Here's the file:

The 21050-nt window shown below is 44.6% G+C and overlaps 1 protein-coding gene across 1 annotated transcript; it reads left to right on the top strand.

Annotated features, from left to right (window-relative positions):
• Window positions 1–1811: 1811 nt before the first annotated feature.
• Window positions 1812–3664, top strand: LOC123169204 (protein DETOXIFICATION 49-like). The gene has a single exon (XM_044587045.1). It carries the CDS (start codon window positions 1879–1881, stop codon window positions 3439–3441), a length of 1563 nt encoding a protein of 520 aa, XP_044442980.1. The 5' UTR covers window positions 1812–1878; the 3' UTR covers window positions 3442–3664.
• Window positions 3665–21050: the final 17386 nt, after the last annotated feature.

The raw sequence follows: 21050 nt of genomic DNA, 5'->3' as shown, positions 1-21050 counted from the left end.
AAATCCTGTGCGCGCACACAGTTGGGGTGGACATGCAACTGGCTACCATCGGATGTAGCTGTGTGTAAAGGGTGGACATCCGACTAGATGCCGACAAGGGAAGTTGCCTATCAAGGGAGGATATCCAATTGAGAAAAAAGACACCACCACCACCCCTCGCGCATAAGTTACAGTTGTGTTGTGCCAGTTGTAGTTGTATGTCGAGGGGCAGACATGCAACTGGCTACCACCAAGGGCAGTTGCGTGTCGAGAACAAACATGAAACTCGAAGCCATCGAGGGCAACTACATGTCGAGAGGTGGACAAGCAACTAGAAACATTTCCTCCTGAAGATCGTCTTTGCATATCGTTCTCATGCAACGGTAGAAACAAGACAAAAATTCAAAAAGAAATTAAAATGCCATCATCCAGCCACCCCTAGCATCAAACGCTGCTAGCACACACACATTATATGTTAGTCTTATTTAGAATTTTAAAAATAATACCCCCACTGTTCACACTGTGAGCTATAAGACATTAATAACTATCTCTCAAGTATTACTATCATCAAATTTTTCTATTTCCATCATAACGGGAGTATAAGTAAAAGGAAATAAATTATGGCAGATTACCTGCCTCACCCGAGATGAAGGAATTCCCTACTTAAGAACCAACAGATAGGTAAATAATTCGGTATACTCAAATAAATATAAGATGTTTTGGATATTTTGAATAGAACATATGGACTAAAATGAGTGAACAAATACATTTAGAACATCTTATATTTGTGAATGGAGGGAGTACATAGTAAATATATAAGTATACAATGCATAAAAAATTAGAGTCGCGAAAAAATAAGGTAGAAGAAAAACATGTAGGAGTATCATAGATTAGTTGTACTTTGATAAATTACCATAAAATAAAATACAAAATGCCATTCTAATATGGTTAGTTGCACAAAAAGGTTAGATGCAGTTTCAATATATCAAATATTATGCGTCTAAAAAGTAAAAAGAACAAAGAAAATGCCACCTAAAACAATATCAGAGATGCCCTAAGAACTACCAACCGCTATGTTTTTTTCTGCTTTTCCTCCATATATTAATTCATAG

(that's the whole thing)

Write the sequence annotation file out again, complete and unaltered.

The 21050-nt window shown below is 44.6% G+C and overlaps 1 protein-coding gene across 1 annotated transcript; it reads left to right on the top strand.

Annotated features, from left to right (window-relative positions):
• Window positions 1–1811: 1811 nt before the first annotated feature.
• Window positions 1812–3664, top strand: LOC123169204 (protein DETOXIFICATION 49-like). The gene has a single exon (XM_044587045.1). It carries the CDS (start codon window positions 1879–1881, stop codon window positions 3439–3441), a length of 1563 nt encoding a protein of 520 aa, XP_044442980.1. The 5' UTR covers window positions 1812–1878; the 3' UTR covers window positions 3442–3664.
• Window positions 3665–21050: the final 17386 nt, after the last annotated feature.

The raw sequence follows: 21050 nt of genomic DNA, 5'->3' as shown, positions 1-21050 counted from the left end.
AAATCCTGTGCGCGCACACAGTTGGGGTGGACATGCAACTGGCTACCATCGGATGTAGCTGTGTGTAAAGGGTGGACATCCGACTAGATGCCGACAAGGGAAGTTGCCTATCAAGGGAGGATATCCAATTGAGAAAAAAGACACCACCACCACCCCTCGCGCATAAGTTACAGTTGTGTTGTGCCAGTTGTAGTTGTATGTCGAGGGGCAGACATGCAACTGGCTACCACCAAGGGCAGTTGCGTGTCGAGAACAAACATGAAACTCGAAGCCATCGAGGGCAACTACATGTCGAGAGGTGGACAAGCAACTAGAAACATTTCCTCCTGAAGATCGTCTTTGCATATCGTTCTCATGCAACGGTAGAAACAAGACAAAAATTCAAAAAGAAATTAAAATGCCATCATCCAGCCACCCCTAGCATCAAACGCTGCTAGCACACACACATTATATGTTAGTCTTATTTAGAATTTTAAAAATAATACCCCCACTGTTCACACTGTGAGCTATAAGACATTAATAACTATCTCTCAAGTATTACTATCATCAAATTTTTCTATTTCCATCATAACGGGAGTATAAGTAAAAGGAAATAAATTATGGCAGATTACCTGCCTCACCCGAGATGAAGGAATTCCCTACTTAAGAACCAACAGATAGGTAAATAATTCGGTATACTCAAATAAATATAAGATGTTTTGGATATTTTGAATAGAACATATGGACTAAAATGAGTGAACAAATACATTTAGAACATCTTATATTTGTGAATGGAGGGAGTACATAGTAAATATATAAGTATACAATGCATAAAAAATTAGAGTCGCGAAAAAATAAGGTAGAAGAAAAACATGTAGGAGTATCATAGATTAGTTGTACTTTGATAAATTACCATAAAATAAAATACAAAATGCCATTCTAATATGGTTAGTTGCACAAAAAGGTTAGATGCAGTTTCAATATATCAAATATTATGCGTCTAAAAAGTAAAAAGAACAAAGAAAATGCCACCTAAAACAATATCAGAGATGCCCTAAGAACTACCAACCGCTATGTTTTTTTCTGCTTTTCCTCCATATATTAATTCATAG